Teacher assessment 'too prone to bias' to replace Sats

5th November 2010 at 00:00
Subjective views of pupils - as well as pressure from parents - make model unreliable, warns professor

Teacher assessment will not provide a reliable alternative to Sats, a respected education academic has warned.

Peter Tymms, Durham University's head of education, said teachers' inherent bias meant their assessments could not be used as an objective measure of pupil attainment.

Various models of moderated teacher assessment are often promoted as alternatives by critics including teaching unions, who want to see an end to Sats.

Professor Tymms said teachers could also succumb to pupil or parent pressure to boost grades when assessments were "high stakes". He said external tests were a better option.

"It is the pupils whose parents are going to come and see you in the evening," he said. "Their lives are going to be affected by the grade you write down.

"In the United States there have been examples of riots. Teachers have been forced to give the B grade because the riot police have told them to do it in order to calm down the situation."

Professor Tymms said teachers could be subconsciously biased according to factors such as a pupil's gender, ability, social class or behaviour. Even if they were aware of their prejudices, trying to compensate for them would not make their assessments reliable.

"If you know you have got that bias and you react against it, you might go too far in the other direction," he said at a Cambridge Assessment conference. "Teacher assessment is not the answer and we need to accept that."

His analysis is bad news for the teaching unions which have been campaigning for the end of national testing and advocating teacher assessment as a replacement.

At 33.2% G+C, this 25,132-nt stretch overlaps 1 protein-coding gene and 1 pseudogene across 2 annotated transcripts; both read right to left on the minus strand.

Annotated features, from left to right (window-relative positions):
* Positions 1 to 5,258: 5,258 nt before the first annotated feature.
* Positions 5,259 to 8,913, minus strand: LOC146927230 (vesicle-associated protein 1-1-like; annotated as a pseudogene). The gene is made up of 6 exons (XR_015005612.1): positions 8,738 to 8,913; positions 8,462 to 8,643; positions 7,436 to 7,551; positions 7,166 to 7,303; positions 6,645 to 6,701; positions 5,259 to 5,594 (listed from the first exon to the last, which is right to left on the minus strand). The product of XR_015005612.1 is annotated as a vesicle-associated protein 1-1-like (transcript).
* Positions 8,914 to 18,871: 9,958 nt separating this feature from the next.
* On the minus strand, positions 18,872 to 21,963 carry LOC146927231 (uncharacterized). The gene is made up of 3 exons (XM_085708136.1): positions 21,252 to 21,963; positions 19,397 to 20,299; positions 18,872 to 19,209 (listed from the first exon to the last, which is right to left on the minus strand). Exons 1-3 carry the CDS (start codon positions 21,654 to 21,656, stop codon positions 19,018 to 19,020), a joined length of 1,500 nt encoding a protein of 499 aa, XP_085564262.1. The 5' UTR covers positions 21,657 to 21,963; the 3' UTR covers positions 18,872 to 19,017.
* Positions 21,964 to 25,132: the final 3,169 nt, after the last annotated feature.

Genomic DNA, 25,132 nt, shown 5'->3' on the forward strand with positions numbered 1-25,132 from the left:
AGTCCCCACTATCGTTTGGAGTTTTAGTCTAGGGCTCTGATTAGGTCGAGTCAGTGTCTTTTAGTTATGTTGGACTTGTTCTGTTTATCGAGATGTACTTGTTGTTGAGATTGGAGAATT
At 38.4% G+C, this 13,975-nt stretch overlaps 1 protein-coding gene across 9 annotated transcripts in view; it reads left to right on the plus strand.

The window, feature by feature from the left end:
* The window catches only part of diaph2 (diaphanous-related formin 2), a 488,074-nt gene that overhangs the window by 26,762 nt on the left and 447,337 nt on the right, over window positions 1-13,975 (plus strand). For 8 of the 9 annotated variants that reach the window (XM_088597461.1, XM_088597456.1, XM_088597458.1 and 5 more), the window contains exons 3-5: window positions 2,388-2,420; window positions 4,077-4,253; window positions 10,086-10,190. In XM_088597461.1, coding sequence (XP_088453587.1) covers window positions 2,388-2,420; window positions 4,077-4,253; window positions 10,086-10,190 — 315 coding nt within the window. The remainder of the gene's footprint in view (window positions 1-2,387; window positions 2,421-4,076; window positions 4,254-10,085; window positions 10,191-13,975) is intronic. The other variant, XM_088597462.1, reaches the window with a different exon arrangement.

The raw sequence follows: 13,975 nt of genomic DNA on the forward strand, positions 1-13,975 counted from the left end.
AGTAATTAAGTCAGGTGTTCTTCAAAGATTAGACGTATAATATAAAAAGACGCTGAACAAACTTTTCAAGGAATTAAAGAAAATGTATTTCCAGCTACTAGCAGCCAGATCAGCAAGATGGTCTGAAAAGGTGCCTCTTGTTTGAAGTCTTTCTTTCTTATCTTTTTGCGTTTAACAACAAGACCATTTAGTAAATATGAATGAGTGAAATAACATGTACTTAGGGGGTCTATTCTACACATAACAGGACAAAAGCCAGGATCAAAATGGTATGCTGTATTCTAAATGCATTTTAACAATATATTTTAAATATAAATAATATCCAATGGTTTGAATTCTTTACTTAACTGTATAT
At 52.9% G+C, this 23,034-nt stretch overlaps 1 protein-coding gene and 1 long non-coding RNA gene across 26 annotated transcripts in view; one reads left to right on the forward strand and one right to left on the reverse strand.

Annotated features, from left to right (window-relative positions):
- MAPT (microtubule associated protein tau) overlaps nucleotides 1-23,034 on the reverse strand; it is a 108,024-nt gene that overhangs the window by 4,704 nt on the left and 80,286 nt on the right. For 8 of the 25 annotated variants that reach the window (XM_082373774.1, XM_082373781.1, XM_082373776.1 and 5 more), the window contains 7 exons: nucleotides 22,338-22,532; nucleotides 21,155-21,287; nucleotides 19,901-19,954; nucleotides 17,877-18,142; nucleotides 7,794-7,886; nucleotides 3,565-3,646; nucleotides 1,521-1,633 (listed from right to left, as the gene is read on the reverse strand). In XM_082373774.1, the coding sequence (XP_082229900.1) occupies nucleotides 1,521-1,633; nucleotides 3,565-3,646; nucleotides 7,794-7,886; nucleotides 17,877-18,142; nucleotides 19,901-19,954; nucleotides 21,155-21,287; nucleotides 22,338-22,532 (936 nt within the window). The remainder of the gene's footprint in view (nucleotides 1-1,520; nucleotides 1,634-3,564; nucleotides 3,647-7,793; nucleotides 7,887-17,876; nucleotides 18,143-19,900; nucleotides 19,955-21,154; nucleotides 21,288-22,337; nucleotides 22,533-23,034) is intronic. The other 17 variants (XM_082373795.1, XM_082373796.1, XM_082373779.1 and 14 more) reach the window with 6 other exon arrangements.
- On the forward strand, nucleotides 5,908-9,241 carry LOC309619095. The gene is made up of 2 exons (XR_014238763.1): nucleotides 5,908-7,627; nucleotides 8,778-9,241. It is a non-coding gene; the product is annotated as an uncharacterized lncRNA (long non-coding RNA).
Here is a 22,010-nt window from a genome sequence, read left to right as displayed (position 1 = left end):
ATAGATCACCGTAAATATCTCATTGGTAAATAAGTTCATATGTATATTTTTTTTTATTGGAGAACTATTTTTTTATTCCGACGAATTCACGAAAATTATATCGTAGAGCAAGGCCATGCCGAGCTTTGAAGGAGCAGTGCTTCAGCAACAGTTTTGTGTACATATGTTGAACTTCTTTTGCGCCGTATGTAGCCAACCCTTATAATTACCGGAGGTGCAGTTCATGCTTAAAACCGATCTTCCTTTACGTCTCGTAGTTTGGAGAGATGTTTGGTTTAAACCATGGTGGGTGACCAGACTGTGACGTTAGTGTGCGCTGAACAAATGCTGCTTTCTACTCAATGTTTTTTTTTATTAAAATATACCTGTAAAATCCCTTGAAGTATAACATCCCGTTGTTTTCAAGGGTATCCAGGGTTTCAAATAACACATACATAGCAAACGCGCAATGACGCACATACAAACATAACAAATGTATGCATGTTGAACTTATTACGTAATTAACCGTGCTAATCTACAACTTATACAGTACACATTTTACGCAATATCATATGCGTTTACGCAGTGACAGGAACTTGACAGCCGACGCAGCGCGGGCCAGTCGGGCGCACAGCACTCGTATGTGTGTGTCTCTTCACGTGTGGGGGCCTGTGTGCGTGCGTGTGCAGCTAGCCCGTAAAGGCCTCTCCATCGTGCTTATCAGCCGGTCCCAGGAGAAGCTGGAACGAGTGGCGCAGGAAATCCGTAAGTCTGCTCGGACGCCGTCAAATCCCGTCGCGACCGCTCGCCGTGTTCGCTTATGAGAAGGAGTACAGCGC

At the same conference, Mary Bousted, general secretary at the teaching union ATL, said Sats needed to be replaced by "properly moderated" teacher assessment.

Professor Tymms gave an example of biased teacher assessment from when he worked at a secondary modern, originally teaching pupils who failed an 11-plus test.

When the test was replaced with teacher assessment he "noticed a clear difference in the kids that started coming to me".

"I started to get badly behaved, clever boys who (would have) previously passed the 11-plus," he said. "But when they shifted it they didn't pass what the teacher set. They were biased in the way they were assessed."

He said pupils tended to be assessed as "good" or "bad" in general terms. There was not enough differentiation.

Unions have used the fact that teacher assessment levels have been broadly in line with those shown by Sats as an argument in their favour.

But Professor Tymms said they could be measuring different things and that in the early 1990s there was "considerable" variation between Sats English results and what he said were "honest" teacher assessment levels. Since then, the two had converged. He told The TES that teachers had reacted to the criticism they faced for being too lenient or too harsh where their assessments were out of line with test results.

"Teachers have adapted their methods to the tests," he said. "They will privately have their own assessments of the children but they won't dare put them down."

Professor Tymms said he sympathised with unions' concerns about Sats but that it was league tables rather than tests that caused harm.

Professor Richard Daugherty of the Cardiff School of Social Sciences has been developing the teacher assessment system replacing Sats in Wales, where league tables have also been abandoned.

He told the conference that teacher assessment should not be used as a "high stakes" measure.

But Professor Daugherty believes it can overcome potential problems of bias in other circumstances, as long as more than one teacher is involved.

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